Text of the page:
Science Communication

How can scientists make their expertise heard over the din of misinformation? It’s a good question—and our science communication experts have answers.


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Latest Science Communication Posts

Washington’s I-1631: A Chance to Choose Hope, Not Fear

, director, California & Western States

Few issues have generated as much excitement for climate action as the Washington State carbon pricing initiative, I-1631. This initiative, developed after a painstaking and highly inclusive planning process that has garnered enthusiastic support from a large, diverse coalition of constituencies, would create a groundbreaking carbon fee on polluters that would be reinvested in Washington’s communities, businesses, and clean energy industries. While opponents to I-1631, mostly out-of-state oil companies, claim that Washington can’t afford to price and reduce carbon emissions, the fact is that individuals, businesses, and taxpayers are already footing a very large bill for the damage done by global warming pollution and the price tag will continue to grow unless emissions can be dramatically reduced. Read more >

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My Experience with the Science Network Mentor Program: Finding the Path to Advocacy that Works for You

Jessica Susser, , UCS

About 12 years ago, in the basement of a poorly-attended Jewish temple in upstate New York surrounded by stale goldfish crackers and glasses of apple juice, my 15-year-old self was torn between listening to Al Gore’s video-taped message that climate change was the biggest issue of our time and not wanting to be persuaded by anyone about anything, especially not in a semi-religious setting. Since then, I’ve pursued undergraduate and graduate degrees in ecology, worked on several studies documenting the effects of climate change on the natural ecosystem, and taught courses on climate change and environmental sciences to challengingly politically diverse classes of students in the Midwest. In retrospect, Al Gore (with backup from sad, skinny polar bears floating on melting ice to melancholy music) did make a serious impression on that 15-year-old. Read more >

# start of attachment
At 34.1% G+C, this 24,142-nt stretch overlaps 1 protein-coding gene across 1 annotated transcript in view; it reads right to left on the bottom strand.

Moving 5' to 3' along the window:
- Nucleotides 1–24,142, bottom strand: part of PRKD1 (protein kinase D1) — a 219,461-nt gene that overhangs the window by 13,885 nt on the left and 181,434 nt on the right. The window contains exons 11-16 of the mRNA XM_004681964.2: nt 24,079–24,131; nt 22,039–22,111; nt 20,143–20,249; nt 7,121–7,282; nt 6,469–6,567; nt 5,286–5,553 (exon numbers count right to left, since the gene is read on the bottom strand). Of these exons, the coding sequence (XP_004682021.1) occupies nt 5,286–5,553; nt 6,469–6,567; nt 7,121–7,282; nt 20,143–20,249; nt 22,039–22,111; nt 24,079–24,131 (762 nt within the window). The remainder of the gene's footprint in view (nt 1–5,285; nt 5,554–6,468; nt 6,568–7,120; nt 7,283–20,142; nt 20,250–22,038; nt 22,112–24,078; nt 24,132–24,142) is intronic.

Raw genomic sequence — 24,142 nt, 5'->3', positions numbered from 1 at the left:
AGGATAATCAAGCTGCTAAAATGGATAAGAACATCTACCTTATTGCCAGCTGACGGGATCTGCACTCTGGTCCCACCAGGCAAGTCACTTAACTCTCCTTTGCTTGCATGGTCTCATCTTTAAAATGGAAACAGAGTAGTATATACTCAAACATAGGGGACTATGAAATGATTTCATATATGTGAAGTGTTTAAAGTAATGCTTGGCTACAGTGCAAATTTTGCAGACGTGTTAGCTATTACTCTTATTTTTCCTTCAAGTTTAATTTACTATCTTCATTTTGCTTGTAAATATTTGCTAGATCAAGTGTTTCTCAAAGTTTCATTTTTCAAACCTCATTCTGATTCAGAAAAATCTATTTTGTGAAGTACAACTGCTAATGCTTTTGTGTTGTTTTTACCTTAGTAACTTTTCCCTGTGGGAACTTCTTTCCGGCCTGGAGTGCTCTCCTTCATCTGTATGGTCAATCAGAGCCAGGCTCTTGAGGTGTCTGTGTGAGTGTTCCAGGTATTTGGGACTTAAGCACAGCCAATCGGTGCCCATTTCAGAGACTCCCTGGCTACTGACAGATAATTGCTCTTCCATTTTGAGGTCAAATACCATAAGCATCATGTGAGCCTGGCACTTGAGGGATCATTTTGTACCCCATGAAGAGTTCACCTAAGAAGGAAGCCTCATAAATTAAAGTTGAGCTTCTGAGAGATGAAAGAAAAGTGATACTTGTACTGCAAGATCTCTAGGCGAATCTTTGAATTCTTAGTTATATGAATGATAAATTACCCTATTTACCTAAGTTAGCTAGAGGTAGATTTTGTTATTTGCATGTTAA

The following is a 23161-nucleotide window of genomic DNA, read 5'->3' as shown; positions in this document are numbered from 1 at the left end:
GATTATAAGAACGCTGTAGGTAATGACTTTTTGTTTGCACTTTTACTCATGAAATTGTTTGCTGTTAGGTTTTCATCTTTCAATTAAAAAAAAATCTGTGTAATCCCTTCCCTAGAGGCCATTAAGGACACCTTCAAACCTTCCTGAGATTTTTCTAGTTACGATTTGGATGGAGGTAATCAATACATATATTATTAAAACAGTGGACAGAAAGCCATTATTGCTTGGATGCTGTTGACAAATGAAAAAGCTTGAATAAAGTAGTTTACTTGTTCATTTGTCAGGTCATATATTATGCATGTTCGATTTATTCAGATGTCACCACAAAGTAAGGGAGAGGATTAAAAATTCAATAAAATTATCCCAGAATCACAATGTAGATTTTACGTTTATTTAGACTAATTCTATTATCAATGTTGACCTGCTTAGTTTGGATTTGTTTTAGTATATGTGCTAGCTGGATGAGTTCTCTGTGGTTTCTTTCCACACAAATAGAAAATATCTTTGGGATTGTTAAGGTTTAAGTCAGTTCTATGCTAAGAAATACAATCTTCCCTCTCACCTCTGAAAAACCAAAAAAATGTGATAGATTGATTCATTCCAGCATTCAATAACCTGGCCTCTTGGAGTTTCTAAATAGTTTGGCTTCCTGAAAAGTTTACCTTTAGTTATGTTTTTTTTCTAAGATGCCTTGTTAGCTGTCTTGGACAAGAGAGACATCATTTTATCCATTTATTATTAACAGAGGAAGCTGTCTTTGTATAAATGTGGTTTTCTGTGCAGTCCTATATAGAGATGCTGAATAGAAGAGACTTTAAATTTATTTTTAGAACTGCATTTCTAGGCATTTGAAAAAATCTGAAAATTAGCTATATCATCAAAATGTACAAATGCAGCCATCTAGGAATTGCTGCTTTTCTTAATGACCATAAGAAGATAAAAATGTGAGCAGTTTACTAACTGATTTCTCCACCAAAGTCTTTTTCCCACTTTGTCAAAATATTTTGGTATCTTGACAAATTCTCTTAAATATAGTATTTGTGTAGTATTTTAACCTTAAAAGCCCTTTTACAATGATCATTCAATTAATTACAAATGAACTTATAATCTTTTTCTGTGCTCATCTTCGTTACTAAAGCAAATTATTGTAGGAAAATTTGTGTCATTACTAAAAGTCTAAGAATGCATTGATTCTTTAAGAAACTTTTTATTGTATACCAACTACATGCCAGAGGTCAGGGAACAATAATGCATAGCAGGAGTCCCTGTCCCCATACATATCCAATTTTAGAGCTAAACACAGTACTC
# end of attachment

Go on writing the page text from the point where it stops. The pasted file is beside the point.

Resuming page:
Photo via <a href="https://www.goodfreephotos.com/">Good Free Photos</a>
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Signs indicating students should not drink the water.

Protecting Our Children from Lead in School Drinking Water: Getting the Law Right!

Hannah Donart, , UCS

As I pack my kids’ backpacks in the morning, I go through the mental checklist of what they need. Lunch? Check. Nap roll for my four-year-old? Check. Homework folder for my seven-year-old? Check. Filtered water bottles certified to remove lead from drinking water? Check! Read more >

EPA
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Photo: Jason Leem/Unsplash

Saturday Night Live and the Land Carbon Sink

Saturday Night Live (SNL) premiered a music video last weekend that was all about trees and climate change. And it resonated, because I also love trees. Chris Redd and Pete Davidson wrote the ecological anthem I didn’t know I needed (warning – video contains strong language).

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Women working in science, technology, engineering and mathematics at NASA's Jet Propulsion Laboratory pose for a photo in mission control in honor of Women in Science Day. Photo: NASA/JPL-Caltech

Fighting for a Diverse and Equitable STEM Workforce in Colorado

Marian Hamilton, , UCS

In the state of Colorado, there are just over two million women, making up 53% of the enrolled undergraduate population and 50% of the workforce. However, women account for only 33% of those graduating with degrees in STEM (science, technology, engineering, and math) and hold only 26% of STEM jobs in the state. Colorado is not unique – this disparity in STEM education and employment is a nation-wide trend. This disparity begins early, with difference in male and female student interest in STEM showing up as early as middle school, by some estimates, and female students being more likely to self-describe themselves as “bad at math” as early as second grade. These differences in encouragement and interest have broad-reaching, profound, and lifelong implications for women’s economic security, career advancement, and workforce readiness compared to their male counterparts. Read more >

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